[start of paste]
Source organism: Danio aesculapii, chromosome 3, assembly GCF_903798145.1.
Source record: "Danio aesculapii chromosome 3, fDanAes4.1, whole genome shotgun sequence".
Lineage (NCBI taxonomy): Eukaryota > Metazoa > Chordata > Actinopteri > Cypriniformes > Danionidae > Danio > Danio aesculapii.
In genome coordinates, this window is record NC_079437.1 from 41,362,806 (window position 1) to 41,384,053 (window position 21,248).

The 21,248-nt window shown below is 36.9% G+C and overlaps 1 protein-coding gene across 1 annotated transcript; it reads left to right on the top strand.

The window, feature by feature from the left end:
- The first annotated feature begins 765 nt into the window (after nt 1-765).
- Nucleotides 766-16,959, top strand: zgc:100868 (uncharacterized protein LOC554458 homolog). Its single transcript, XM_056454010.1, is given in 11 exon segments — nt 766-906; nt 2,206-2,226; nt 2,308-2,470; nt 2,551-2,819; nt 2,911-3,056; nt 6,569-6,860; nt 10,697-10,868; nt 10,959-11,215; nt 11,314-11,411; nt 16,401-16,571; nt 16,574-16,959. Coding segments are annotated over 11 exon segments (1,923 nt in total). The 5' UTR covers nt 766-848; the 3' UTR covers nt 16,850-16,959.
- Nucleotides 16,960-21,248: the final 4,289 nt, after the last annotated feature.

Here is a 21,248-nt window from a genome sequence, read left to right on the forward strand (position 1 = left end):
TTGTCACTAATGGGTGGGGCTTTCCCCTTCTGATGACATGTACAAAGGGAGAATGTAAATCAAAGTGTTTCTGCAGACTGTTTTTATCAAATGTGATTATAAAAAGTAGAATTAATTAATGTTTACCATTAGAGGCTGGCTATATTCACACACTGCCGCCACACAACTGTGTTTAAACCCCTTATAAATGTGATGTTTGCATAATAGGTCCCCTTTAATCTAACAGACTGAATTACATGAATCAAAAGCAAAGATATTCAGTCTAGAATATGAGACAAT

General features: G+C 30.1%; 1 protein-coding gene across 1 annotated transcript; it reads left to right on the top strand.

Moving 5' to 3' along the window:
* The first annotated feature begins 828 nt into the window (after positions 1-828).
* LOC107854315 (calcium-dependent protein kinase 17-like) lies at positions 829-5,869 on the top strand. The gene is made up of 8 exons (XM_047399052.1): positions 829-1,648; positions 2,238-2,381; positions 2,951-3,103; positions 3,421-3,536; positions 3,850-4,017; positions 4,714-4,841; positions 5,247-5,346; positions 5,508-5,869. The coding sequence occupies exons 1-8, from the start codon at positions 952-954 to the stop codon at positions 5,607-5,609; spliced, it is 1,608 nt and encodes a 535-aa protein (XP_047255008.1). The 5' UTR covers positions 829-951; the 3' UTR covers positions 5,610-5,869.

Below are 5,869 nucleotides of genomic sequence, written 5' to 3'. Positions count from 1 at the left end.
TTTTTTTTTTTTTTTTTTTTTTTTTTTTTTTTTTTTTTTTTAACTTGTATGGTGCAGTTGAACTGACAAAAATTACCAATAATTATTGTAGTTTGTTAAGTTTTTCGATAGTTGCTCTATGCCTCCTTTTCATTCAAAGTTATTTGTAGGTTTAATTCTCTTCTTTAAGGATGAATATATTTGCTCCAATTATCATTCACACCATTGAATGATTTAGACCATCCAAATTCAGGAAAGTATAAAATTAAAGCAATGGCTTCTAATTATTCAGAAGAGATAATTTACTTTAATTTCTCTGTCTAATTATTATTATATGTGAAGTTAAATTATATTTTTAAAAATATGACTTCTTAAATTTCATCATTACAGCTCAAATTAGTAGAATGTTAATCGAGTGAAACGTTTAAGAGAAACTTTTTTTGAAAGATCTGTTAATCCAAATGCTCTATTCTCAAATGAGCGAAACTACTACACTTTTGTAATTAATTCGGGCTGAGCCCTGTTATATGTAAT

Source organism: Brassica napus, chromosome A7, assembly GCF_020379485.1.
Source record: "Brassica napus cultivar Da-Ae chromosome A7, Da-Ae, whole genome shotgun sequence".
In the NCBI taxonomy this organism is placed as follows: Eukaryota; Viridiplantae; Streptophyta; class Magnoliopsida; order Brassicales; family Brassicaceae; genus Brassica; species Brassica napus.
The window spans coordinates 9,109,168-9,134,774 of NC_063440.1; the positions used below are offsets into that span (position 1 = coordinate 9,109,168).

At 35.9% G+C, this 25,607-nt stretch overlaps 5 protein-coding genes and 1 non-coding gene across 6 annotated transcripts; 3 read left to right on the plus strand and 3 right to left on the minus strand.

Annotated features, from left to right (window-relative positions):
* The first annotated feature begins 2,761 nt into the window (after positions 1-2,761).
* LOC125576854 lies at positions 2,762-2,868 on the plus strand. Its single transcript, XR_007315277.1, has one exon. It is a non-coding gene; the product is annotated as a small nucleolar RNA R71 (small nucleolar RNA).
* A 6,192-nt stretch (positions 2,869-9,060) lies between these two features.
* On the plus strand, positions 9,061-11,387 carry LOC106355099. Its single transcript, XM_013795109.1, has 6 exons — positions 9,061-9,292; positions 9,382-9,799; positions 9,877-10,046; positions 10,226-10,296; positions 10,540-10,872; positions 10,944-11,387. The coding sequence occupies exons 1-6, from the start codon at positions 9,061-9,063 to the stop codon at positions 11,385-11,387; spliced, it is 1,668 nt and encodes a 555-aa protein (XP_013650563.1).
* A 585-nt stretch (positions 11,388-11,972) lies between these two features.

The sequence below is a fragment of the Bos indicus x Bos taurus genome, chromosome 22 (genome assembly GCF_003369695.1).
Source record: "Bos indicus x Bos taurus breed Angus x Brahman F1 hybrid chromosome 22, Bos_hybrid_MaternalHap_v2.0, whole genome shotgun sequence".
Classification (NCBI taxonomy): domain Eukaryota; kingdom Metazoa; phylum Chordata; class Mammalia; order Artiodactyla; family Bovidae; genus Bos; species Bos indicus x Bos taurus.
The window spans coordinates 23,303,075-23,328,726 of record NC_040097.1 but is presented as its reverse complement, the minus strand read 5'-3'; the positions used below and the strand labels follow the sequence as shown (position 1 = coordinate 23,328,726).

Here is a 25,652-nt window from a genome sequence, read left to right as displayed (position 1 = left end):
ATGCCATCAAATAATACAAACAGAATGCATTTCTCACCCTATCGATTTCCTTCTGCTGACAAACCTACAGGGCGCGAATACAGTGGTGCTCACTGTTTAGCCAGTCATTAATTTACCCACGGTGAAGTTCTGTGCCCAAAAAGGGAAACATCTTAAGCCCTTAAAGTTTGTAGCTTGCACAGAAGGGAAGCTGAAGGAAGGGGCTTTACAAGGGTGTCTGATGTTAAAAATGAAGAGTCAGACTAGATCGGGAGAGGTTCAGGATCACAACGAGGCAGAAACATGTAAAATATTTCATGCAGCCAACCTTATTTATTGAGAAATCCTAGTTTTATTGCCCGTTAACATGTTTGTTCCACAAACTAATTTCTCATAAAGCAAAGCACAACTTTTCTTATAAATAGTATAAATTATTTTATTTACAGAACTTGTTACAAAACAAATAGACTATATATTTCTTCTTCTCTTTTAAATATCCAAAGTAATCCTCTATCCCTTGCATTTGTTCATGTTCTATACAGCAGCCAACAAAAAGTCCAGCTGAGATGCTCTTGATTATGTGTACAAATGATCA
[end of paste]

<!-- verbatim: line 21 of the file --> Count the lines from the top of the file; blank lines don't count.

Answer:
The window spans coordinates 9,109,168-9,134,774 of NC_063440.1; the positions used below are offsets into that span (position 1 = coordinate 9,109,168).